The issue of delays by competent authorities in granting sanction for prosecution against public servants facing allegations of corruption has undergone a complete change in the last 14 months during which the Supreme Court kept the judgment reserved on the issue.
The country’s top court had on November 24, 2010 reserved its verdict on a petition filed by Janata Party president Subramanian Swamy in which he had alleged that the Prime Minister’s office took 16 months to reply to his application seeking sanction to prosecute telecom minister A Raja for his alleged role in the 2G spectrum scam.
Swamy had sought framing of guidelines on granting prosecution sanction by competent authorities.
Between November 2010 and Tuesday, two important developments took place which have seen significant forward movement on the issue. First, a nine-member Group of Ministers (GoM) headed by finance minister Pranab Mukherjee, has already recommended that “it will be mandatory for competent authorities to take a decision within three months on requests by investigating agencies seeking prosecution sanction.”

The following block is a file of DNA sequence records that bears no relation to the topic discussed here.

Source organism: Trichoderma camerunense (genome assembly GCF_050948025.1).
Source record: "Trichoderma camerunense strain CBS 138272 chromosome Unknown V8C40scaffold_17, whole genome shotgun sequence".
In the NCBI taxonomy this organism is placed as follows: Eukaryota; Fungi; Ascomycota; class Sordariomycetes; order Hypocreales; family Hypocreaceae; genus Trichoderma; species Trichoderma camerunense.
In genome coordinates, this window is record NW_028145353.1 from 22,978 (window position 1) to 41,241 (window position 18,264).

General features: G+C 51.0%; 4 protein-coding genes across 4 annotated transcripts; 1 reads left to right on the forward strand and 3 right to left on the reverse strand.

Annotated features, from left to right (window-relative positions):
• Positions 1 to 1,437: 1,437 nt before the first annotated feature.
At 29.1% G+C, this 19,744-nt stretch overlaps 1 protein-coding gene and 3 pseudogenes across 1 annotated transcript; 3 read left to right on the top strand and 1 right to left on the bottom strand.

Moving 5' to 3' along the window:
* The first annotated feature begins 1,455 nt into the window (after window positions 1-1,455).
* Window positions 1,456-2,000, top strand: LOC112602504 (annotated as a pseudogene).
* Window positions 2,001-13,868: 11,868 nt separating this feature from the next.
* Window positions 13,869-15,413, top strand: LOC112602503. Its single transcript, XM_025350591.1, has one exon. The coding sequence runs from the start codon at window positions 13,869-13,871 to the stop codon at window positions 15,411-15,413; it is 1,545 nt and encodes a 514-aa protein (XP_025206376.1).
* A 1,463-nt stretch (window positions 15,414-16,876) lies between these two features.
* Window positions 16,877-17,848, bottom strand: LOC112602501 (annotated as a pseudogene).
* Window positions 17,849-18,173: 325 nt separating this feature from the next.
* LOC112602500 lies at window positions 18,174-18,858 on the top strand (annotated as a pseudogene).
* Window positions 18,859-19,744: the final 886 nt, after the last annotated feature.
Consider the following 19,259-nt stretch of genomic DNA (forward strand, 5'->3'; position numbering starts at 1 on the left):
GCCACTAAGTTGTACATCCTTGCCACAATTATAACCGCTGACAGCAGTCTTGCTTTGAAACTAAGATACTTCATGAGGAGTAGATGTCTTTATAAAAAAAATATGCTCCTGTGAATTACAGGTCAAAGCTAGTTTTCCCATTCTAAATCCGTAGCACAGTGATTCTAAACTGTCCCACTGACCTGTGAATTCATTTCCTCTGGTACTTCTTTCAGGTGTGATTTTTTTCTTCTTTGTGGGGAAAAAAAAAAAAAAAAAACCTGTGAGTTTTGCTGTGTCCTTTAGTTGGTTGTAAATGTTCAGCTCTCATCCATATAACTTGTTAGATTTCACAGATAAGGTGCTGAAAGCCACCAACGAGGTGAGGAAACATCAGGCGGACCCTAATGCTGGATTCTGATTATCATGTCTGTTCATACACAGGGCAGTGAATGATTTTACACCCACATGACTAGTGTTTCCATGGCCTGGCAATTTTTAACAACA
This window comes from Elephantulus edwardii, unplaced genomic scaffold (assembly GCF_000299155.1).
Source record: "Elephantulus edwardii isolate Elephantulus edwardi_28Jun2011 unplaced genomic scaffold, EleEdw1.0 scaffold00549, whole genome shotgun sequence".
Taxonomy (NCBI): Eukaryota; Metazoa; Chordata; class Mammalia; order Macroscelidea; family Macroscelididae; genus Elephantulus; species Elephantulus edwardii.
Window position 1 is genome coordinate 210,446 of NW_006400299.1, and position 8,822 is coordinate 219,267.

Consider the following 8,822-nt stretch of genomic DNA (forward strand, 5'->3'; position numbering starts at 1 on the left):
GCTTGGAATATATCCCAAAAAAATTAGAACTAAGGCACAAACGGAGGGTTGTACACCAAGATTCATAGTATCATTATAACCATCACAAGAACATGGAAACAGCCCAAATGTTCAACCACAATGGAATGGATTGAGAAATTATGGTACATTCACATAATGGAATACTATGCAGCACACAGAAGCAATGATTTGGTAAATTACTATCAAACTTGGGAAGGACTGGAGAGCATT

The GoM, in its first report submitted to the Prime Minister in September last, had also recommended that “in the event that the competent authority refuses permission for sanction to prosecute, it will have to submit its order including the reasons for refusal.” The PMO accepted the report and follow-up action had been initiated.
The second development was the agitation for a Lokpal bill by Anna Hazare. This led to a nationwide debate for a strong bill to curb corruption.
The Lokpal bill was introduced in the Lok Sabha first in August and then after incorporating some of the parliamentary panel’s recommendations in December. In both versions, the prosecution sanction has been scrapped.